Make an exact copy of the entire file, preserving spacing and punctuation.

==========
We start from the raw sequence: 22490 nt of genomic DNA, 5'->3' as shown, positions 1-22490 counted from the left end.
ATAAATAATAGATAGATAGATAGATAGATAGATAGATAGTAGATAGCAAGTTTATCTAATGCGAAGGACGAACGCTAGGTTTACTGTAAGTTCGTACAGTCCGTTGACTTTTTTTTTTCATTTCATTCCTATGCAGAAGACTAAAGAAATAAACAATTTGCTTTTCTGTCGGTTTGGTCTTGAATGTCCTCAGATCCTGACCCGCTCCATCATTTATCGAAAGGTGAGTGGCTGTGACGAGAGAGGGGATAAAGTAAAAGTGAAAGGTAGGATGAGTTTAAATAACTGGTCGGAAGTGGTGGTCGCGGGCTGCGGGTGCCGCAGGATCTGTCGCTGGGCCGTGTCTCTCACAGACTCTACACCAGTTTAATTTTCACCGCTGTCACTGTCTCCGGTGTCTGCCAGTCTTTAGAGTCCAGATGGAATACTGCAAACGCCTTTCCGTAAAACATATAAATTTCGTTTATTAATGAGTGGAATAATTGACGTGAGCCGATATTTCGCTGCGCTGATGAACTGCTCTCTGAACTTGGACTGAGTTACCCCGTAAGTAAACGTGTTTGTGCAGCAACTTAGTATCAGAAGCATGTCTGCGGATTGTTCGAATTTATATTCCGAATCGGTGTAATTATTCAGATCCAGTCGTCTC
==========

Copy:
We start from the raw sequence: 22490 nt of genomic DNA, 5'->3' as shown, positions 1-22490 counted from the left end.
ATAAATAATAGATAGATAGATAGATAGATAGATAGATAGTAGATAGCAAGTTTATCTAATGCGAAGGACGAACGCTAGGTTTACTGTAAGTTCGTACAGTCCGTTGACTTTTTTTTTTCATTTCATTCCTATGCAGAAGACTAAAGAAATAAACAATTTGCTTTTCTGTCGGTTTGGTCTTGAATGTCCTCAGATCCTGACCCGCTCCATCATTTATCGAAAGGTGAGTGGCTGTGACGAGAGAGGGGATAAAGTAAAAGTGAAAGGTAGGATGAGTTTAAATAACTGGTCGGAAGTGGTGGTCGCGGGCTGCGGGTGCCGCAGGATCTGTCGCTGGGCCGTGTCTCTCACAGACTCTACACCAGTTTAATTTTCACCGCTGTCACTGTCTCCGGTGTCTGCCAGTCTTTAGAGTCCAGATGGAATACTGCAAACGCCTTTCCGTAAAACATATAAATTTCGTTTATTAATGAGTGGAATAATTGACGTGAGCCGATATTTCGCTGCGCTGATGAACTGCTCTCTGAACTTGGACTGAGTTACCCCGTAAGTAAACGTGTTTGTGCAGCAACTTAGTATCAGAAGCATGTCTGCGGATTGTTCGAATTTATATTCCGAATCGGTGTAATTATTCAGATCCAGTCGTCTC